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    Charlie Sexton’s second-floor office in the former St. Aloysius school building on Payne Street reflects his work with Commonwealth Theatre Center, which through Walden Theatre Conservatory offers extracurricular training for young people ages 5 to 18. Old furniture emits a vintage smell. The Bard’s face is everywhere, along with other theatrical posters. Shelves of books, files and knickknacks take up a stretch of wall. Sexton pushes aside a chalkboard. “This isn’t normally here,” the 54-year-old artistic director says, “but they’re doing their show next door.”

    Charlie Sexton in Much Ado About Nothing, 1978 // courtesy of Walden Theatre Conservatory

    On this August day, the center is wrapping up its summer youth camps — 22 of them this season, with 417 students. In the black-box theater on the ground floor, in what was once a gymnasium, a giant green screen glows in an otherwise dark room, illuminating a faux Yellow Brick Road — evidence of the eight different productions and dozens of performances of the Wizard of Oz, each put on by a different director and camp ensemble. Now in its 25th year, the summer program started with one camp and 19 people in 1993. Sexton, whose costume-designer mother founded Walden Theatre in 1976, wanted to expand the program and make it year-round. (Walden absorbed the outreach program Blue Apple Players in 2015 and rebranded it as Commonwealth Theatre Center. Blue Apple Outreach takes drama workshops and performances into schools and community centers, reaching 50,000-plus students a year.)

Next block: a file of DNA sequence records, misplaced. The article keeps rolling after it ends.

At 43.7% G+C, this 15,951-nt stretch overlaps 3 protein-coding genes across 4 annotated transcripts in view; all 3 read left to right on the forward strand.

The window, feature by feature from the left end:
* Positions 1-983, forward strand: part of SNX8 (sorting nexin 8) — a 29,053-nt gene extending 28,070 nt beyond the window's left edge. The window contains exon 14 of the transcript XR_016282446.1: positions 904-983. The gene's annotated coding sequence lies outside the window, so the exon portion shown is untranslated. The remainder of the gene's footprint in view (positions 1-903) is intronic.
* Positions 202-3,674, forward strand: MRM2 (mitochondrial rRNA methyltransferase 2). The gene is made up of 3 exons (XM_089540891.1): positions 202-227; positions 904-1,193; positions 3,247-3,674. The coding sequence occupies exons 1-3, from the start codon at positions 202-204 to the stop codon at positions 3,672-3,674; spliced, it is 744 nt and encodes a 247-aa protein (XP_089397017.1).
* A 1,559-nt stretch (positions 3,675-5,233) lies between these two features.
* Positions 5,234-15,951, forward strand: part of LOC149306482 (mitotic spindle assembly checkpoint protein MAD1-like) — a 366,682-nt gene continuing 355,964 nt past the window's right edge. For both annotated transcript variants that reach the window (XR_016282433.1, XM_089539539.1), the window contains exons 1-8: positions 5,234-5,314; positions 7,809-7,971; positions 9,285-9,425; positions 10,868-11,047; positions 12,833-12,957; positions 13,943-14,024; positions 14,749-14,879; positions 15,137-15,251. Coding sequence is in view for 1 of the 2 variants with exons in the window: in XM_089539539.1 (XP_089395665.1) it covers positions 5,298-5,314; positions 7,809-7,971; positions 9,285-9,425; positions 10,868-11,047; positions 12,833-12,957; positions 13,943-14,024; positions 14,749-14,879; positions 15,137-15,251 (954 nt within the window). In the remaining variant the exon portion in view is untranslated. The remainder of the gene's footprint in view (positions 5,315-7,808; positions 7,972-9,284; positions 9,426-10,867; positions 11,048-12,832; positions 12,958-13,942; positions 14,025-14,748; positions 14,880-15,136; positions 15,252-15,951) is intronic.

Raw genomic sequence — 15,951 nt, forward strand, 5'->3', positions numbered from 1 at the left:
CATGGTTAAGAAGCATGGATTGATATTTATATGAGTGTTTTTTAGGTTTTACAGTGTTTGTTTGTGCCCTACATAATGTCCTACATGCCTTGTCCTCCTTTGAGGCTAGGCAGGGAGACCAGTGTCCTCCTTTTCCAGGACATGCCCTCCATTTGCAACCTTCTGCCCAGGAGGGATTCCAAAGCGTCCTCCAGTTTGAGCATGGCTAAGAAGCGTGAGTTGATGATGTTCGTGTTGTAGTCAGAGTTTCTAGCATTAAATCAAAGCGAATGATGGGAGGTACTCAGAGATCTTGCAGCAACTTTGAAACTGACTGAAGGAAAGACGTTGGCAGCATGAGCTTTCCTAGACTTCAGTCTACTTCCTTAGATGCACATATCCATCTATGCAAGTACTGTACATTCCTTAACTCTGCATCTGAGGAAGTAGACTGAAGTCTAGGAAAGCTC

As the summer camps wind down, Sexton is preparing for the fall curriculum — digging through plays from the past, going back to the ’80s and ’90s trying to find some new scripts to use in class. Many have been written by former students. Recently, Sexton came across one by Walden alum Will Oldham, the musician and actor who goes by Bonnie “Prince” Billy.

    Walden’s season, which produces 150 public performances a year, began in September with Blue Stockings, which chronicles a group of girls from the 1890s at Cambridge in England, when women could take classes but couldn’t get a degree. That’s followed in October with The Laramie Project, about the murder of a gay man in a small town, a reaction to Matthew Shepard’s hate-crime murder in Wyoming in 1998.

    Last year, Walden became the first youth conservatory in the world to complete the canon of all 38 Shakespeare plays at its annual Young American Shakespeare Festival. Sexton realized in 2006 that YASF had already staged 26 of them in Walden’s first 30 years, so he made it his mission to do the last 12.

    Jennifer Carpenter with Thomas Graves in A Midsummer Night's Dream, 1998 // courtesy Walden Theatre Conservatory

    Among the thousands of students who have taken classes at Walden over the years, alumni include Jennifer Carpenter, who starred in the Showtime series Dexter, and Jess Weixler, who was in the CBS series The Good Wife. Jennifer Lawrence took classes for a couple semesters. “It’s a work-ethic thing,” Sexton says of the students who take their training to college and beyond. “I can say to you, ‘Some people might have more of a natural proclivity than others,’ and you might say, ‘Well, isn’t that talent?’ And I’d say yes and no. I prefer to think of it in terms of: If you want to do it, I’m here to help you do it."

    This originally appeared in the September 2018 issue of Louisville Magazine on page 90. To subscribe to Louisville Magazineclick here. To find us on newsstands, click here.

    Cover photo: Pexels.com

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    Part of "33 Reasons We Love Our Arts Scene."

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    About Mary Chellis Nelson

    Mary Chellis Nelson is the managing editor of Louisville Magazine.

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